TORONTO -- The stalled talks between the NHL and the players' association finally got a jumpstart.

After watching 34 days pass without a new proposal being offered from either side in negotiations for a new collective bargaining agreement, Commissioner Gary Bettman made a new offer to the NHLPA that proposes a 50-50 split of hockey-related revenue and a full 82-game season starting Nov. 2.

As talks resumed for the first time since last week between the league and the union, Bettman proudly announced the offer, which is crafted for -- if nothing else -- a quick response from the head of the players' association, Donald Fehr, followed by some serious negotiations either here or in New York.

"It was done," Bettman said, "in the spirit of getting a deal done."

Fehr told reporters that the proposal is for six years. Bettman did not confirm that number.

"Our hope," he said, "after we review this is that there will be a feeling on the players' side that this will be a proposal from which we can negotiate and try and reach a conclusion."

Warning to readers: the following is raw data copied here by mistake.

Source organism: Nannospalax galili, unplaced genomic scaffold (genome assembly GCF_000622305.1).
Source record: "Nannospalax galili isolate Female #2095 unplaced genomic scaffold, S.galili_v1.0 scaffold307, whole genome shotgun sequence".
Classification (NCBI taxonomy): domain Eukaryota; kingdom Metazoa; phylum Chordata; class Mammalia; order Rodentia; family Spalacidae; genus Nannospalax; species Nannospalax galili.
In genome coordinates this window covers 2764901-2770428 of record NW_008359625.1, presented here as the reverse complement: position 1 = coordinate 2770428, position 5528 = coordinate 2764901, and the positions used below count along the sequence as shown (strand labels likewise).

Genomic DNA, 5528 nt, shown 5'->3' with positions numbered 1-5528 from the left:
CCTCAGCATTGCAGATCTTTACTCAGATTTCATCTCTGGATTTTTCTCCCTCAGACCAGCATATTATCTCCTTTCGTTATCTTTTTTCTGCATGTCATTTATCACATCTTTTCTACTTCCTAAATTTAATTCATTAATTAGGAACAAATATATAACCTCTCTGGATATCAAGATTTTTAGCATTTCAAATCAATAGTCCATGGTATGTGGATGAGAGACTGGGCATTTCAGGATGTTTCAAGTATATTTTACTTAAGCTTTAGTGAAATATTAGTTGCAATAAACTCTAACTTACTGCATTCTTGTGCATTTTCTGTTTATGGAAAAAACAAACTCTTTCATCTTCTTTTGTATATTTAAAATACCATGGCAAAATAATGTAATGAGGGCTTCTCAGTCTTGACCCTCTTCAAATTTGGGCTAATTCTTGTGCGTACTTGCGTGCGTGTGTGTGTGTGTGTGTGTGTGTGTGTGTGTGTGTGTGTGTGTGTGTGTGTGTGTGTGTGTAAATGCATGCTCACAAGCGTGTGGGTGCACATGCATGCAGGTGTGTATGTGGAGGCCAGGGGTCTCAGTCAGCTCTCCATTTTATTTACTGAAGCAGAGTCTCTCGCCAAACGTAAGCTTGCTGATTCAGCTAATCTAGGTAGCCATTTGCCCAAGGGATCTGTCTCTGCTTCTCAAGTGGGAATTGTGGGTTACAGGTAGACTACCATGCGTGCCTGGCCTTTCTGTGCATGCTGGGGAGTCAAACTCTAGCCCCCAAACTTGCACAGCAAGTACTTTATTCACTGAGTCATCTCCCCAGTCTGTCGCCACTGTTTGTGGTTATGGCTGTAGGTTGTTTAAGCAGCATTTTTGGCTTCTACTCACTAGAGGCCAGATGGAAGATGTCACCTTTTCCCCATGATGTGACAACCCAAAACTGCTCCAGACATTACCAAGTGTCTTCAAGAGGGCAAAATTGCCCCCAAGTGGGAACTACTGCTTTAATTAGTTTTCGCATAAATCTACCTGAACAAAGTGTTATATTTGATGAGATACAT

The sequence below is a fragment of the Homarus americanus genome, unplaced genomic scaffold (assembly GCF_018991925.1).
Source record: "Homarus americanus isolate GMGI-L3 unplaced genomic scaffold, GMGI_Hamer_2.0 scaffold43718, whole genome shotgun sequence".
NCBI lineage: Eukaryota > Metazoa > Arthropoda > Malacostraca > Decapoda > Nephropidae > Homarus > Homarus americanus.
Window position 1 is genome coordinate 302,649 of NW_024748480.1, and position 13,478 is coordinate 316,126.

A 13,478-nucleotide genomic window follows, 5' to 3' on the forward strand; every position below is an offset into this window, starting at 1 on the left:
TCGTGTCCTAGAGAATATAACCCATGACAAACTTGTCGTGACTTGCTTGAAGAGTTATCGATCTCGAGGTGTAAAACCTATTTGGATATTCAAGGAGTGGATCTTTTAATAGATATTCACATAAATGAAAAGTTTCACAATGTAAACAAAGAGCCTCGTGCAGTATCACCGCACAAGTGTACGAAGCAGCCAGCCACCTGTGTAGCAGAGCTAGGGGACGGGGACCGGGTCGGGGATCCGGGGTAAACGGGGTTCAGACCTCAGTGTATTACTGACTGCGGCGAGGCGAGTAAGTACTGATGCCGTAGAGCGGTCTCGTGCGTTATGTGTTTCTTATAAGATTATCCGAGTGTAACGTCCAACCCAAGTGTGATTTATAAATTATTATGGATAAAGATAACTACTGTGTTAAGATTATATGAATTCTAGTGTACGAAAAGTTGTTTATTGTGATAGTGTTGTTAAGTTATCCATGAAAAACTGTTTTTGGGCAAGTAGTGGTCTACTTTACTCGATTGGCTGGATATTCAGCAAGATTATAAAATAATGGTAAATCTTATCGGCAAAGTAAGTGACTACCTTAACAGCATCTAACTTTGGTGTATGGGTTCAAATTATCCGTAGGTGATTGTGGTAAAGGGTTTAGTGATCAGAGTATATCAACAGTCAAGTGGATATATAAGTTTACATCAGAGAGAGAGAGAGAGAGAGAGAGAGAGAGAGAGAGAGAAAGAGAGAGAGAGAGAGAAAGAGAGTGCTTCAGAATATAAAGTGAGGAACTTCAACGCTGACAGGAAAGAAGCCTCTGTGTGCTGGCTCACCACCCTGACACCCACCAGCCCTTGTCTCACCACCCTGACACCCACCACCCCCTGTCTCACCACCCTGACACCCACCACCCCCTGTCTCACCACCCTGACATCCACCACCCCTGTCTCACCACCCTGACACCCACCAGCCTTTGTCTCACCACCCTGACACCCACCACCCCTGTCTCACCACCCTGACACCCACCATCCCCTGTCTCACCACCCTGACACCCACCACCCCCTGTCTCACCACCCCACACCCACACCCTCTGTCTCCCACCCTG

The NHL locked out its players on Sept. 15, and the regular season was scheduled to begin on Oct. 11. A Nov. 2 start date would extend the season well into June, but would preserve some of the marquee events, such as the Jan. 1 Winter Classic in Michigan.

Bettman said the long-term deal takes steps to guarantee the players will get full value from their existing deals. And in order to pull off the logistics of the schedule, each team would have one additional game every five weeks in order to get a full season in.

All teams would also hold a makeshift training camp, lasting approximately one week. Veteran players who signed contracts overseas would need to scramble back to their team headquarters, as will the younger players who are working in the minor leagues, like the AHL, this month.

It is clearly the best offer -- or counteroffer, for that matter -- that has been made in the months of negotiations since last season ended in June. And the proposal is now in the hands of Fehr and his team of executives, who acknowledged that the proposal was stronger than the previous ones the union had received.

This is the third lockout under Bettman's watch, but unlike the previous two, dialogue has remained steady. The two sides last met last week in New York.

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